orchestrate Meaning in the Cambridge English Dictionary Cambridge dictionaries logo
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Meaning of “orchestrate” in the English Dictionary

"orchestrate" in British English

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orchestrateverb [T often passive]

uk   /ˈɔː.kɪ.streɪt/  us   /ˈɔːr.kə.streɪt/
(Definition of orchestrate from the Cambridge Advanced Learner’s Dictionary & Thesaurus © Cambridge University Press)

"orchestrate" in American English

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orchestrateverb [T]

 us   /ˈɔr·kəˌstreɪt/
to plan and organize something carefully and sometimes secretly in order to achieve a desired result: The White House orchestrated a series of events to showcase the president on the global stage.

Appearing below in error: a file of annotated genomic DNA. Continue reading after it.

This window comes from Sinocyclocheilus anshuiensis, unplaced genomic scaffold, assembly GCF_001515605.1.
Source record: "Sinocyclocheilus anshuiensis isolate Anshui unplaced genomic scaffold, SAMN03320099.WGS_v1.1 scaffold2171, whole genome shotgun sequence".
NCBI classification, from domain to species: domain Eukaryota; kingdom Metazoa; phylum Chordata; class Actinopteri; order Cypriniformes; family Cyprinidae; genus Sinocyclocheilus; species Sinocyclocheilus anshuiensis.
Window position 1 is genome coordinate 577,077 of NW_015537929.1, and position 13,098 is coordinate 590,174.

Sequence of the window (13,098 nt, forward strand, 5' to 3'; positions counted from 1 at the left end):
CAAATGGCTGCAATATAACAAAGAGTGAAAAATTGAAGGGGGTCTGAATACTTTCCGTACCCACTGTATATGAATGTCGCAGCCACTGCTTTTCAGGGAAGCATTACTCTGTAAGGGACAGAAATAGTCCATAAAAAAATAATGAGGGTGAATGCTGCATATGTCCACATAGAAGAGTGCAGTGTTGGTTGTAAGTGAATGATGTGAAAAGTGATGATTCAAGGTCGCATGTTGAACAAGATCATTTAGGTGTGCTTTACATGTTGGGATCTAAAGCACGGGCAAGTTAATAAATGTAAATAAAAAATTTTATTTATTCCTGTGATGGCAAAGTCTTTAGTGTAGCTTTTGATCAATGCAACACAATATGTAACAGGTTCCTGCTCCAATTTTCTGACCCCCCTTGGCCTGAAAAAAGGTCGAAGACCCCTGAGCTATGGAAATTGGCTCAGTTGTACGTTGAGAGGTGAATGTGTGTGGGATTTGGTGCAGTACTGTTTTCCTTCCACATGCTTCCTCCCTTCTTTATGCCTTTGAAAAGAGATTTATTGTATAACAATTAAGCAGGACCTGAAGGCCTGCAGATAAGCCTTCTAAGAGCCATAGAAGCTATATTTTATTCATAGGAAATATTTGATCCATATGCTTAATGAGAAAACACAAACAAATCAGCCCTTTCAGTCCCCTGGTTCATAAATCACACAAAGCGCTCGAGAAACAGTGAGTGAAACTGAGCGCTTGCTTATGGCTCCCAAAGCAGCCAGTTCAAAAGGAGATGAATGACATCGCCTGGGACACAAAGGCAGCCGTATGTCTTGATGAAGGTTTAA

to arrange or write a piece of music to be played by an orchestra
orchestration
noun [C/U]  us   /ˌɔr·kəˈstreɪ·ʃən/
(Definition of orchestrate from the Cambridge Academic Content Dictionary © Cambridge University Press)

"orchestrate" in Business English

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orchestrateverb [T]

uk   us   /ˈɔːkɪstreɪt/
to organize something complicated, in a very careful and sometimes secret way, especially in order to get an advantage for yourself: Senior executives orchestrated a business strategy that tripled the size of the company. The mega-bucks deals orchestrated by the club's billionaire owner continue to dominate the headlines.be orchestrated to do sth She claims that contributions from her firm are not orchestrated to gain influence with a specific lawmaker.
(Definition of orchestrate from the Cambridge Business English Dictionary © Cambridge University Press)
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“orchestrate” in British English

“orchestrate” in American English

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